—Siegfried Sassoon diary entry on the death of his friend David Cuthbert Thomas, 19 March, 1916.

March262014

“Breathless, we flung us on the windy hill,
Laughed in the sun, and kissed the lovely grass.
You said, “Through glory and ecstasy we pass;
Wind, sun, and earth remain, the birds sing still,
When we are old, are old.…” “And when we die
All’s over that is ours; and life burns on
Through other lovers, other lips,” said I,
—“Heart of my heart, our heaven is now, is won!”

“We are Earth’s best, that learnt her lesson here.
Life is our cry. We have kept the faith!” we said;
“We shall go down with unreluctant tread
Rose-crowned into the darkness!”… Proud we were,
And laughed, that had such brave true things to say.
—And then you suddenly cried, and turned away.”

—The Hill - Rupert Brooke

March242014

30 Days Challenge: WWI Films

legbeforewatson:

I don’t know if my followers know this but I’m a history (specifically modern history - covering 16th century to 20th century) student, the same with the lovely complice. We’re an absolute sucker for all things to do with it, including its cinematic offers, the array of historically inaccurate films and those that are bordering on documentaries. Since this year is the century anniversary of the start of WWI, I thought I would set myself a themed 30 Day Challenge. 

I just came back from the cinema to watch The Monuments Men and discussed the lack of films set during WWI in comparison to WWII. complice rightfully commented that a clear baddies vs. goodies divide is needed in the Hollywood formula and that’s difficult to draw in such a complex conflict as the First World War. Nonetheless, I asked her for recommendations of various films she has seen set in the era and while I’ve watched half of her recommendations prior to, there were still plenty to be discovered.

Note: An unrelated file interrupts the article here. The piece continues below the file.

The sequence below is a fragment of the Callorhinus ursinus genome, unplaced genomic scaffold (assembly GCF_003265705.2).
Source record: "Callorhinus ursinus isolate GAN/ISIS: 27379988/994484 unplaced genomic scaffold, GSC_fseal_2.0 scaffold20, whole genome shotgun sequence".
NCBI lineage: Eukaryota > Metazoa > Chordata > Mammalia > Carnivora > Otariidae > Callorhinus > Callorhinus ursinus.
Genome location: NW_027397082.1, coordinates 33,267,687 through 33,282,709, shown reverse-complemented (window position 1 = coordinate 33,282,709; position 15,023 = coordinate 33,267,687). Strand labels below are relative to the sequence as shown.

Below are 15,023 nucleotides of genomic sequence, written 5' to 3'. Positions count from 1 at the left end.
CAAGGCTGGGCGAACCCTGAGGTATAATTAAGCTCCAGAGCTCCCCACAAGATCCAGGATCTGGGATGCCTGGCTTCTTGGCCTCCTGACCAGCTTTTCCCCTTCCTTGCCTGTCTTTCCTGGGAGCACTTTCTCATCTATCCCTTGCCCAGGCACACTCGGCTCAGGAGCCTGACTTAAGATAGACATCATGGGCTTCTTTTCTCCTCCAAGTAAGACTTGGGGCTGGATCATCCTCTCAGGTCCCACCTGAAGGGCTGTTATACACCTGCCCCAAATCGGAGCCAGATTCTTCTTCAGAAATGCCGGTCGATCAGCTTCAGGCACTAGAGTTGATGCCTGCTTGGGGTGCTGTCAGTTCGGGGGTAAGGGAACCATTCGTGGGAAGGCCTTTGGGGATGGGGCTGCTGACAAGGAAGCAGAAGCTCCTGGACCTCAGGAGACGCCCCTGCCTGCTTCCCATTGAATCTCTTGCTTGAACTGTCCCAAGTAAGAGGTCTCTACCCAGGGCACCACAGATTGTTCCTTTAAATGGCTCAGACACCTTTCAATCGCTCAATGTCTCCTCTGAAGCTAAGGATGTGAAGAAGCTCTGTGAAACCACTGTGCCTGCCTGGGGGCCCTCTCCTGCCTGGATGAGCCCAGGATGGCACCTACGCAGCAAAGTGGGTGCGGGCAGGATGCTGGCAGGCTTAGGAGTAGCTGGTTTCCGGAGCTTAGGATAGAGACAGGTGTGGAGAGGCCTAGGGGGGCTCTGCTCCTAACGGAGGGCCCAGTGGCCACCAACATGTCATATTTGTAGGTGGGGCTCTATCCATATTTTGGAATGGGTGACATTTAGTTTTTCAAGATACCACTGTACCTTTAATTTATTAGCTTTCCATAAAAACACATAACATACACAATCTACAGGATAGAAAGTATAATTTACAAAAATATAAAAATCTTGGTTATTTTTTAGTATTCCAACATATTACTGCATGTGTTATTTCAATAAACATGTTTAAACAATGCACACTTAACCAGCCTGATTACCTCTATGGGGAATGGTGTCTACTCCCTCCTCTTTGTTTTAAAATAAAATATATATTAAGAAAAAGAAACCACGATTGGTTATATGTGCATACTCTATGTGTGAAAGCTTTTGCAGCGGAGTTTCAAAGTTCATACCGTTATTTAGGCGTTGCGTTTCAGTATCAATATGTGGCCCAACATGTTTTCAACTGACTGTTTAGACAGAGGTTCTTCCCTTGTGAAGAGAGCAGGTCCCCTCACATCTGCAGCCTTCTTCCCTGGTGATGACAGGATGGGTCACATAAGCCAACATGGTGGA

This basically inspired me to watch one WWI movie each day for the next 30 days - and see if I can further understand the portrayal of the hostilities (and theories of it breaking out) in mass media, particularly the cinema. This is purely a personal challenge and I don’t intend to intellectually dissect each film as I have no background in film critique. 

I’d just like to share with my lovely followers, and perhaps ask if you have any recommendations of films set during WWI that you have watched and liked! :)

I’d suggest:

  • The Wipers Times
  • Aces High
  • Joyeux Noel (which I haven’t watched, but everyone seems to like),
  • War Horse
  • Paths of Glory
  • Passchendaele (recommend isn’t quite the right word, but it is gloriously naff)
  • All Quiet on the Western Front (the black and white one)
  • A Very Long Engagement
  • Beneath Hill 60
  • Lawrence of Arabia
  • Regeneration (US title: “Behind the Lines”)
  • Gallipoli

Bit of a mixed bag in terms of quality, but all offer something interesting imo - hope that’s helpful. :) Also, Paul Fussell’s “The Great War and Modern Memory” is a really, really interesting read re: the way WWI was portrayed culturally.

3PM

Trailer: The Crimson Field - BBC1

(1st episode looks set to air w/o 5 - 11 April, but no firm release date as yet)

March232014